Officials from the al-Qaeda affiliated Ansarul Bangla team who were arrested in Assam, India in July 2022.
Credit: special arrangement
Never before have terrorists in India been as technologically savvy as the al-Qaeda-affiliated officials apprehended last month in northeastern India. The arrested officials were equipped with advanced communications software designed to keep their activities completely secret.
Police and investigative agencies were stunned to discover an internal communications application on the laptops of some apprehended Ansarullah Bangla Team (ABT) militants. The app was allegedly made by software professionals in a foreign country. ABT, which is affiliated with al-Qaeda in the Indian Subcontinent (AQIS), is a banned organization in Bangladesh.
“These (ABTs) were the most technologically advanced terrorist modules that have been destroyed so far,” Assam Police Chief Bhaskar Jyoti Mahanta told the diplomat, adding that they were “using a very sophisticated application for encrypted communication”.
Mahanta said an “enormous amount” of information was extracted from the arrested officials, including plans for their expansion into India.
On August 4, the Chief Minister of Assam Himanta Biswa Sarma told reporters that the app had “never been heard from [of] before.” As many as five modules of the terror outfit have been dismantled in the state in the past four months, he said.
Another official involved in the investigation described the app as “military grade”, which could have been produced in Germany, as there was previous evidence from other countries that some al-Qaeda cells were using a similar software manufactured in that country.
The arrest of an ABT activist in the northeastern Indian state of Assam nearly five months ago paved the way for a vast network of terrorist organizations in different regions of the country. So far, around 30 officials from the group have been arrested in different states since the crackdown began in March. Among those arrested is a Bangladeshi nationalwho illegally crossed the border and moved to Assam to expand the base of the outfit.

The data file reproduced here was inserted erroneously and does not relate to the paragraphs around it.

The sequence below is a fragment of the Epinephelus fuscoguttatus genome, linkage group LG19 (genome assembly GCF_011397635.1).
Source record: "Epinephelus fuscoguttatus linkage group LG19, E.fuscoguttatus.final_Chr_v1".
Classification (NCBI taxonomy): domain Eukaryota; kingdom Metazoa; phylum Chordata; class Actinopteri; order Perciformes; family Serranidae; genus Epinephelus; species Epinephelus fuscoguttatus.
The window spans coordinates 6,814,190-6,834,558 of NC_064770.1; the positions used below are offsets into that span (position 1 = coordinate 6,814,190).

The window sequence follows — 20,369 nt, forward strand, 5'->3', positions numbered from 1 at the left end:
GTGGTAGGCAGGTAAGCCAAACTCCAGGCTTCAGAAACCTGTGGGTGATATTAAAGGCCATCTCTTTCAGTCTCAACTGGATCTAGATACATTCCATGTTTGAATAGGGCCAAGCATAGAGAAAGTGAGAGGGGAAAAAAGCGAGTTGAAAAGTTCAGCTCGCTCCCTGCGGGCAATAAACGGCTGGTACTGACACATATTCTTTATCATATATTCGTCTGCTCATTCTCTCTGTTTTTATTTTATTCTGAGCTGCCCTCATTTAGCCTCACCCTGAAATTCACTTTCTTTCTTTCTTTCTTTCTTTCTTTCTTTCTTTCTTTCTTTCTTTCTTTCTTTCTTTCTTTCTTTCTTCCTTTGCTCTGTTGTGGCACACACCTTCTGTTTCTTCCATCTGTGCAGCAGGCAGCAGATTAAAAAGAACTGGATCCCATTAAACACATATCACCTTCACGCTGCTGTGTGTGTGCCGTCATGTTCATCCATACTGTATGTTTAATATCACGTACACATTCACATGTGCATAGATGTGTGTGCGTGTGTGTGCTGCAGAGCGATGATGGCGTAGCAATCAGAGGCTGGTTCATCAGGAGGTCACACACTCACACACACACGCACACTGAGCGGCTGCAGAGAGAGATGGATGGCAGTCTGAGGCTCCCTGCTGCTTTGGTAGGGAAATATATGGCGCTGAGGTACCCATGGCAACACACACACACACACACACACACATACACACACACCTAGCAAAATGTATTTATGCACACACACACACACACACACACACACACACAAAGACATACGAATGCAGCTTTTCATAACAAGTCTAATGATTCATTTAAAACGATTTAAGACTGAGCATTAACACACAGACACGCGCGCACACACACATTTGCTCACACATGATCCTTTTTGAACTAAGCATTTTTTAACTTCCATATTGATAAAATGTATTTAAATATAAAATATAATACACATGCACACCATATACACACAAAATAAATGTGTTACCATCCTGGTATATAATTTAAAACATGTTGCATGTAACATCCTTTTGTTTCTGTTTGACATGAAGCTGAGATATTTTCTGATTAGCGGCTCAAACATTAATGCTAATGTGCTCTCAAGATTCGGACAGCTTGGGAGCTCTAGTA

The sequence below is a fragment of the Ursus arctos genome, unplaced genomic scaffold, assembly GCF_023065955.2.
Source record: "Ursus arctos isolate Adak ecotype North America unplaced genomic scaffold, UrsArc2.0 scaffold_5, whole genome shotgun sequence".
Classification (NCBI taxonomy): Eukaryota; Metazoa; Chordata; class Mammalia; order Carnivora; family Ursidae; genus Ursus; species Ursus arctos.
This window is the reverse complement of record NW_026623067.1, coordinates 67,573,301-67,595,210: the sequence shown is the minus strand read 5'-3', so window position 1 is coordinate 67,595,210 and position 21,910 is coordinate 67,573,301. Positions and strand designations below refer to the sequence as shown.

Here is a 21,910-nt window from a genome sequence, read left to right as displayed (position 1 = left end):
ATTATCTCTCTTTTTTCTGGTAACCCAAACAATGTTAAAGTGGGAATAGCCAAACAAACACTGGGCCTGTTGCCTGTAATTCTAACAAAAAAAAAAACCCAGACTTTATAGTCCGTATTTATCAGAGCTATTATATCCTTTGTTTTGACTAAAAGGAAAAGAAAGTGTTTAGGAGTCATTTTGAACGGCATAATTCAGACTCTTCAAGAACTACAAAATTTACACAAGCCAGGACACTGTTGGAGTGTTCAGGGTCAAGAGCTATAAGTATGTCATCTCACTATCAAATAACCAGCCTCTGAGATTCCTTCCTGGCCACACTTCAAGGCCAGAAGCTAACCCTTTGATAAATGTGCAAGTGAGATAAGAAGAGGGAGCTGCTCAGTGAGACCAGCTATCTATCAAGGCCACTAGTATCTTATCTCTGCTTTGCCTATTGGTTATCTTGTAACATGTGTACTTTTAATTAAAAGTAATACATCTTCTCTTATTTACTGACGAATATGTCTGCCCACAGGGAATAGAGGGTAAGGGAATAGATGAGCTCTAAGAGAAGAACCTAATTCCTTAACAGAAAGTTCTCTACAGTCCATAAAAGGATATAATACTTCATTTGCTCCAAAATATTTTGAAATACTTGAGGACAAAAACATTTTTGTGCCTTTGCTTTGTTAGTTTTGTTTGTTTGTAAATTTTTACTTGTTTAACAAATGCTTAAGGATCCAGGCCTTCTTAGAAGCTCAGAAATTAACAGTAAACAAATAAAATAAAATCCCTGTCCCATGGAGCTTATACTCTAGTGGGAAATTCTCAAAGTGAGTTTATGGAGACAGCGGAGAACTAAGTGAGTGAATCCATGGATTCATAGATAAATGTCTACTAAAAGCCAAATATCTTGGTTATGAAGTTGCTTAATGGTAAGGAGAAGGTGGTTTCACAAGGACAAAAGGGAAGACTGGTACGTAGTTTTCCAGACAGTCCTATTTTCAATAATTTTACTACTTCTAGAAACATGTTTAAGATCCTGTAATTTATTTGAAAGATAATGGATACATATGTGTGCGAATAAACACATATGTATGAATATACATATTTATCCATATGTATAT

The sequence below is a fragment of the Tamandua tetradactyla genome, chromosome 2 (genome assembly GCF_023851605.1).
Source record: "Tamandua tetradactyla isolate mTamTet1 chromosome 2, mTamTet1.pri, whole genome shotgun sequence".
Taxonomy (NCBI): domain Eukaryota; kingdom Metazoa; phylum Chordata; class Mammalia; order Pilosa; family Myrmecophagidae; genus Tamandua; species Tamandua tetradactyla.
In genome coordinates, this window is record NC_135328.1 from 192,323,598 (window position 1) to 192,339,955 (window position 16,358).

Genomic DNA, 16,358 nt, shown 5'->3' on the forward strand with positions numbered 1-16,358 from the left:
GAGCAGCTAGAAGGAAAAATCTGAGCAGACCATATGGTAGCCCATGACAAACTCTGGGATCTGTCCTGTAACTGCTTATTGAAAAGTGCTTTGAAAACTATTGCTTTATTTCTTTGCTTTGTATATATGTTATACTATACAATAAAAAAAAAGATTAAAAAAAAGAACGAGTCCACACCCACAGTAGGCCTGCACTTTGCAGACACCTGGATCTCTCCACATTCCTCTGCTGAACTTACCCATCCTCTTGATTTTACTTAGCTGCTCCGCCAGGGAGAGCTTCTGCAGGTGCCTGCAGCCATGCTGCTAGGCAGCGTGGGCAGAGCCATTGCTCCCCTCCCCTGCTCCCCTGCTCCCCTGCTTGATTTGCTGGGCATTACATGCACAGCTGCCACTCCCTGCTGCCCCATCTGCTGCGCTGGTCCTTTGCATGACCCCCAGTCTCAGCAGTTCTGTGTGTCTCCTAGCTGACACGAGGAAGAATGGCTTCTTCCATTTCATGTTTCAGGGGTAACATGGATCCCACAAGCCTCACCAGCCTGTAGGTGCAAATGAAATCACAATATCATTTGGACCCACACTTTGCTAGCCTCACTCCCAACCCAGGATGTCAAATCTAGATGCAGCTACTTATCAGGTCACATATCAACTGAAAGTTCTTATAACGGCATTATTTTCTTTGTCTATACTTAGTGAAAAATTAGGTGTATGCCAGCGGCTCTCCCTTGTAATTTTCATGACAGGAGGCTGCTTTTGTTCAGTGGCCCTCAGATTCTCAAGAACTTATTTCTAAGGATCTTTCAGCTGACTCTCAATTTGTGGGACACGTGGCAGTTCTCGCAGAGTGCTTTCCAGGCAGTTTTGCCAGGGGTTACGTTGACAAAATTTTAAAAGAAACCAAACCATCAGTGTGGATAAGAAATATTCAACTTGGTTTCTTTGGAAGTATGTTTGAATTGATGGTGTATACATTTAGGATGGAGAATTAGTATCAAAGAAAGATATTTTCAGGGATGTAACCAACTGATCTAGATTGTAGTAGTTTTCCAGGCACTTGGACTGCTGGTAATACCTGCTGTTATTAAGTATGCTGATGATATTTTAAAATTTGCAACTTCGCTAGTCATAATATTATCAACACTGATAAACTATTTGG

In addition to spreading al-Qaeda propaganda on social media, ABT sleeper cells identified potential officials for the group. Electronic appliances seized from those arrested provided data on jihadist literature and videos linked to al-Qaeda.
Interrogation of the arrested officials revealed details about the group’s modus operandi and its mode of communication. Details on the software were mainly provided by an ABT cell in Bhopal which was dismantled a few months ago.
New recruits underwent intensive indoctrination after recruitment. After a few weeks, their laptops were loaded with the application for encrypted messaging and they received lessons on how to use the software. Cells that were established in India received instructions from their managers in Bangladesh through the app.
Indian security agencies and police have not ruled out the possibility of further arrests in other states across the country in the coming weeks. Some of them also expressed concern about the two videos released by al-Qaeda in recent months, specifically targeting Assam. They are concerned that this may encourage more people to join the group.
The first video released earlier this year carried a message from the outfit’s deceased leader Ayman al-Zawahiri and the second made a clear appeal to Muslims to execute “hijrah (immigration) to Assam” to release the “ummah(Muslim community) of atrocities perceived to have been committed against Muslims by the Indian government.
Assam, along with Gujarat and Kashmir, has been on al-Qaeda’s radar for 2014, when the group launched its chapter in South Asia. The northeastern state came to the attention of the terror group following controversy over the Supreme Court-mandated National Citizens Registry (NRC), which was an exercise to identify genuine citizens of the state .
Foreign nationals in Assam consist of Hindus and Muslims from Bangladesh and citizens of Nepal. There were allegations that the BJP government in the state harassed ethnic Bengali Muslims for being foreign nationals.
The eviction of encroaching Bengali Muslim community from government land in the state also sparked controversy last year after a photographer was seen trampling over the corpse of a person whose the house was demolished.
For al-Qaeda and its affiliates, Assam appears to be an ideal ground to spot the disenchanted who are waiting for an opportunity to revolt against the government. So far, however, only a small part seems to have been attracted to jihadist groups, as evidenced by modules destroyed in Assam over the past two decades, including groups like the Jamaat-ul-Mujahideen Bangladesh.